Open the QuickTime preference pane, click on the Plug-In tab in the resulting QuickTime window, and make sure the Save Movies In Disk Cache option is selected. Now play the QuickTime movie you want to save until it has fully downloaded to your Mac. (You’ll know it’s done when the gray progress bar fills the timeline.) Next, download a copy of Marcel Bresink’s free
and launch it. Click on TinkerTool’s Finder tab, enable the Show Hidden And System Files option, and click on Relaunch Finder.
Double-click on your startup volume’s icon and then follow this path: /private/tmp/501/TemporaryItems. Once you’re in the TemporaryItems folder, switch to List view and click on the Size column. The large file that rises to the top of the list—the one whose name begins with QTPluginTemp and contains a string of numbers—is what you’re after.
Drag this file to the desktop and rename it, giving it a
extension—My Cool Borrowed Movie.mov, for example. You’ll be asked to confirm that you really want to add the
extension. Do so with my blessing, return to TinkerTool, undo your past actions to make invisible files disappear again, and enjoy.
Nix the Nagging
I’m out in the sticks and still have a dial-up modem. I’m on a Power Mac G4, running Panther, and using Microsoft Entourage. Every five minutes, an Internet Connect alert pops up reminding me that my connection is still active and asking whether I wish to remain connected. How can I keep this box from appearing?
Open your Mac’s Network preference pane, choose Internal Modem from the Show pop-up menu, select the PPP tab, and click on the PPP Options button. In the resulting window, deselect the Prompt Every X Minutes To Maintain Connection option, and click on OK. Internet Connect will now get off your back.
I’ve dragged a MIDI file into Apple’s iTunes. It plays fine there, but when I sync my iPod to iTunes, I receive an error that says the track “was not copied because it can’t be played on the iPod.” How can I play this track on my iPod?
To wrap your brain around this one, you have to understand what a MIDI file can and can’t do on your Mac and iPod. Unlike an MP3, AAC, or AIFF file, a MIDI file doesn’t have any sound-wave information. Instead, the file contains instructions that tell a music synthesizer (including the one built into Apple’s QuickTime) what notes to play and how long to play them. When you drag a MIDI file into iTunes and click on play, QuickTime’s built-in synthesizer plays the notes that the MIDI file tells it to. Unlike your Mac, an iPod doesn’t have a synthesizer, so it can’t play MIDI files. To prevent you from even trying to make this happen, iTunes simply tells you that the file format is incompatible with the iPod and refuses to copy it to your portable pal.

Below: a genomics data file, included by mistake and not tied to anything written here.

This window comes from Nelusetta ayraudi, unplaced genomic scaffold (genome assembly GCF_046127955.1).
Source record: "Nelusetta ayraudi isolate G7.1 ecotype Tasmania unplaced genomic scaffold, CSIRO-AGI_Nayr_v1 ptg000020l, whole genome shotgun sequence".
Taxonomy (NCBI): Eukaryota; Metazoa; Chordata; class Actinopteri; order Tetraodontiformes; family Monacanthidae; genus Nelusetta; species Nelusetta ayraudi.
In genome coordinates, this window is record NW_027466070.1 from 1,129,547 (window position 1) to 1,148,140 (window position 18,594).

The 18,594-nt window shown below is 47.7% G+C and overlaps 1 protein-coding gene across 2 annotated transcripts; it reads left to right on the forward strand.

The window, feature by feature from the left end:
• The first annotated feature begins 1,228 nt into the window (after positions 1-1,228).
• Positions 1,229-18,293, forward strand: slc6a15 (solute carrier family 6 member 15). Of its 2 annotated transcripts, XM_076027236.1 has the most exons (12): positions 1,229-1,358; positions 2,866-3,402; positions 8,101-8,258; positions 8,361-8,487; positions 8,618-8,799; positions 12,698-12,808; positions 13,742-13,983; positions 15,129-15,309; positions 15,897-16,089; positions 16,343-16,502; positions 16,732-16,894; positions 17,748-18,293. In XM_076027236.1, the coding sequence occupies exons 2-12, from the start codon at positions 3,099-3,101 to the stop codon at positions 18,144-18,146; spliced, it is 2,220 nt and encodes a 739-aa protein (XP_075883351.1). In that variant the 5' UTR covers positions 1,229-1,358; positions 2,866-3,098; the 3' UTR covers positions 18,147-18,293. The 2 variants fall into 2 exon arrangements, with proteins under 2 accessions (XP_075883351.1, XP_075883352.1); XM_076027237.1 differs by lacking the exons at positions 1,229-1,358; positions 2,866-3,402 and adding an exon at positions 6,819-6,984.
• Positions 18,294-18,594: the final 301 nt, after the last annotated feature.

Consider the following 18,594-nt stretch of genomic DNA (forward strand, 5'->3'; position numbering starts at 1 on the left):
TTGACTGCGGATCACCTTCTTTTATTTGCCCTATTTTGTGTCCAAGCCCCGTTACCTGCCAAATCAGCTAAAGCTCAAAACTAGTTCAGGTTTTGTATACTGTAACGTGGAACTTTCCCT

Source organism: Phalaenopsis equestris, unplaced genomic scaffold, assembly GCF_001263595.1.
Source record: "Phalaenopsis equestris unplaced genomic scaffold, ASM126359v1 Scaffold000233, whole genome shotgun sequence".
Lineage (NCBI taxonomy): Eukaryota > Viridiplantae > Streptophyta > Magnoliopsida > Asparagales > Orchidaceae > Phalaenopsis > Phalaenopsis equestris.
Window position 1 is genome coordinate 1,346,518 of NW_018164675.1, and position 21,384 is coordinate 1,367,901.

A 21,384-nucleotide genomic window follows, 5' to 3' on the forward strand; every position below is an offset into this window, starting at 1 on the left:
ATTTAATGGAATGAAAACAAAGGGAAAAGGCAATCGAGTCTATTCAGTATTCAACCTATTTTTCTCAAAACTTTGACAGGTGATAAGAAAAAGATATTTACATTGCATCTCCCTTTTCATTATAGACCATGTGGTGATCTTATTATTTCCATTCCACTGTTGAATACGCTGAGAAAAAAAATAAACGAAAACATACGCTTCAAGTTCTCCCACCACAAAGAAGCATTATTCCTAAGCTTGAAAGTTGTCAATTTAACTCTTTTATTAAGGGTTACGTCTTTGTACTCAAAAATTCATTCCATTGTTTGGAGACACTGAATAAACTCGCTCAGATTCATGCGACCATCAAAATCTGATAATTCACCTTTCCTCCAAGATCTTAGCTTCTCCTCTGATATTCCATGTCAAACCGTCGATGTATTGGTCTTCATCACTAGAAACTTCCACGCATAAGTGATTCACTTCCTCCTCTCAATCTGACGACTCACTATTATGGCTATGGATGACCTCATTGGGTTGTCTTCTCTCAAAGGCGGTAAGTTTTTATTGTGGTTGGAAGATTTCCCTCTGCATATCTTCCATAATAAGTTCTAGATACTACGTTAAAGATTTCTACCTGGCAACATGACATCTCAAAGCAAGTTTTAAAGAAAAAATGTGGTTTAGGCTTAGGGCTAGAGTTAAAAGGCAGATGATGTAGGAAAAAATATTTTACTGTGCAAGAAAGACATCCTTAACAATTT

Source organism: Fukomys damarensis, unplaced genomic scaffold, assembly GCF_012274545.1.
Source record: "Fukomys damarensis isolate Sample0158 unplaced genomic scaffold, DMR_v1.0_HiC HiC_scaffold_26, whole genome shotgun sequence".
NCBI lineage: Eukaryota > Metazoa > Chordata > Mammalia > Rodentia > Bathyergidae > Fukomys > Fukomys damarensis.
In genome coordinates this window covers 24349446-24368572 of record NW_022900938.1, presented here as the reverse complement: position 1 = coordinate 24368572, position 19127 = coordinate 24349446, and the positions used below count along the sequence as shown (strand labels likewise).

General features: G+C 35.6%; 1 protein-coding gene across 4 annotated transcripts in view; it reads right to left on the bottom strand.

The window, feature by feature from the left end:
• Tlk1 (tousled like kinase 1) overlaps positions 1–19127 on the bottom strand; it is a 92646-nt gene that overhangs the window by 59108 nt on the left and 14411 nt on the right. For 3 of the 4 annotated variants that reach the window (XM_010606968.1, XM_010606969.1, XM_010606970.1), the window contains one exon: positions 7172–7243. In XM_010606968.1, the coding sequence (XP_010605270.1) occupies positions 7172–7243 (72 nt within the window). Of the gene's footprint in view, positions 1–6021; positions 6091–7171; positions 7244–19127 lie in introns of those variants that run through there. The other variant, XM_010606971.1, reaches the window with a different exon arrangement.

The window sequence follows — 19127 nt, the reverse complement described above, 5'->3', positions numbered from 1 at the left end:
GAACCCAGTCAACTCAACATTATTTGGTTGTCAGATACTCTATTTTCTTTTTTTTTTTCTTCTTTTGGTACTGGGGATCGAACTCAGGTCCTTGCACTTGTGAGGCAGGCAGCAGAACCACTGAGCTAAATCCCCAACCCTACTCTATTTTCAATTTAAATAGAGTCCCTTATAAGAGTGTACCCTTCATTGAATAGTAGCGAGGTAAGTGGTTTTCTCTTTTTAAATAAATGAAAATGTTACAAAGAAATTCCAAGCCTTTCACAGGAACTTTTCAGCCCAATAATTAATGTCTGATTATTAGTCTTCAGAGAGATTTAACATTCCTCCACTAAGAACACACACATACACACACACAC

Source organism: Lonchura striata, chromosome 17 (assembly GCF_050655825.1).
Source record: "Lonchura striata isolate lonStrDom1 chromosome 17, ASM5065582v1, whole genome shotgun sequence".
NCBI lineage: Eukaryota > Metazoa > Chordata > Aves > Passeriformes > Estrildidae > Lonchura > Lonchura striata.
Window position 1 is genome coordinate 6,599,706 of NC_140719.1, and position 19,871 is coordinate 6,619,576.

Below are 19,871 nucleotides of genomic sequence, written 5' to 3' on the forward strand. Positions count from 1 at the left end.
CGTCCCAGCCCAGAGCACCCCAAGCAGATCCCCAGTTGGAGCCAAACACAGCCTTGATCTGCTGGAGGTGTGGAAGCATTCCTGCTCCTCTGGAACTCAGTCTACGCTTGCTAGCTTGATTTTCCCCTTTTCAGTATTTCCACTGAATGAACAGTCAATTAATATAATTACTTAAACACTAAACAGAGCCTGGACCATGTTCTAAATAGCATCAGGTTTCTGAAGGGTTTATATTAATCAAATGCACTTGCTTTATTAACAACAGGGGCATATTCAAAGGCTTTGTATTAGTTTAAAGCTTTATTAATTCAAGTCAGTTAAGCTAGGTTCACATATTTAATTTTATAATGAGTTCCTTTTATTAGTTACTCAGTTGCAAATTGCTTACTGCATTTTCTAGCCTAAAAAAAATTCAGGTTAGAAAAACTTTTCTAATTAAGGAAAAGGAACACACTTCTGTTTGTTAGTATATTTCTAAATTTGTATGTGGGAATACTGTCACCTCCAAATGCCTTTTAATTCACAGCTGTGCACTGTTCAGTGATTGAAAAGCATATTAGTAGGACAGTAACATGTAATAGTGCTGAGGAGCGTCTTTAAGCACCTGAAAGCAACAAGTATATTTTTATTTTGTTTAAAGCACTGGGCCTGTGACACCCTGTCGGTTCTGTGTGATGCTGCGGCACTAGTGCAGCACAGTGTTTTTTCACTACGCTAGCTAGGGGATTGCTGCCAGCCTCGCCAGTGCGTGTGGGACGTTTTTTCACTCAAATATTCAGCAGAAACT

But you can play your MIDI tune on your iPod if you first convert it to an audio file. You have a couple of options for doing so. The easiest is to select the file in iTunes and, from the Advanced menu, choose the Convert Selection To command. iTunes will create an audio file using QuickTime’s synthesizer sounds and the encoder chosen in iTunes’ Importing preference pane (the AAC Encoder is chosen by default).
If you don’t care for the sounds QuickTime uses, you can drag the file into Apple’s GarageBand 2, where the various MIDI tracks open as separate Software Instrument tracks (See bottom screenshot). Once in GarageBand 2, you can change the instrument sounds, as well as alter each track’s volume and panning (its position in the stereo field). So, for example, a bagpipe version of “Amazing Grace” can quickly become a rousing steel-drum one.
When you’re done, choose File: Export To iTunes to export the track as an AIFF file. In iTunes, you can leave it as it is or convert it to MP3 or AAC before moving it to your iPod.
On the Go-Go-Go
How do I create multiple On-The-Go playlists on my iPod?
From the Macworld.com forums
To create an On-The-Go playlist on your iPod, select a song, genre, artist, composer, or album, and then press and hold the iPod’s center button until you see the entry blink. Travel to the Playlists screen, select the On-The-Go entry at the bottom of the screen, and press the center button. Scroll to the bottom of the resulting On-The-Go screen, select Save Playlist, and press the center button again. Finally, in the Save screen that appears, choose Save Playlist and press the center button once more.
This saves the playlist as Playlist 1. The numbers in the names of subsequent playlists created in this fashion will rise in increments of one—Playlist 2, Playlist 3, Playlist 4, and so on. You’re now ready to create a new On-The-Go playlist and save it in the manner just described.
Contributing Editor Christopher Breen is the editor in chief of
and the author of
Secrets of the iPod and iTunes
, fifth edition (Peachpit Press,2005).
PowerPoint 2004’s Compatibility Report can help make your presentations more presentable across platforms.Use Mail to quarantine messages from people you loathe.GarageBand 2 now imports standard MIDI files—the first step in converting MIDI files to audio for playback on an iPod.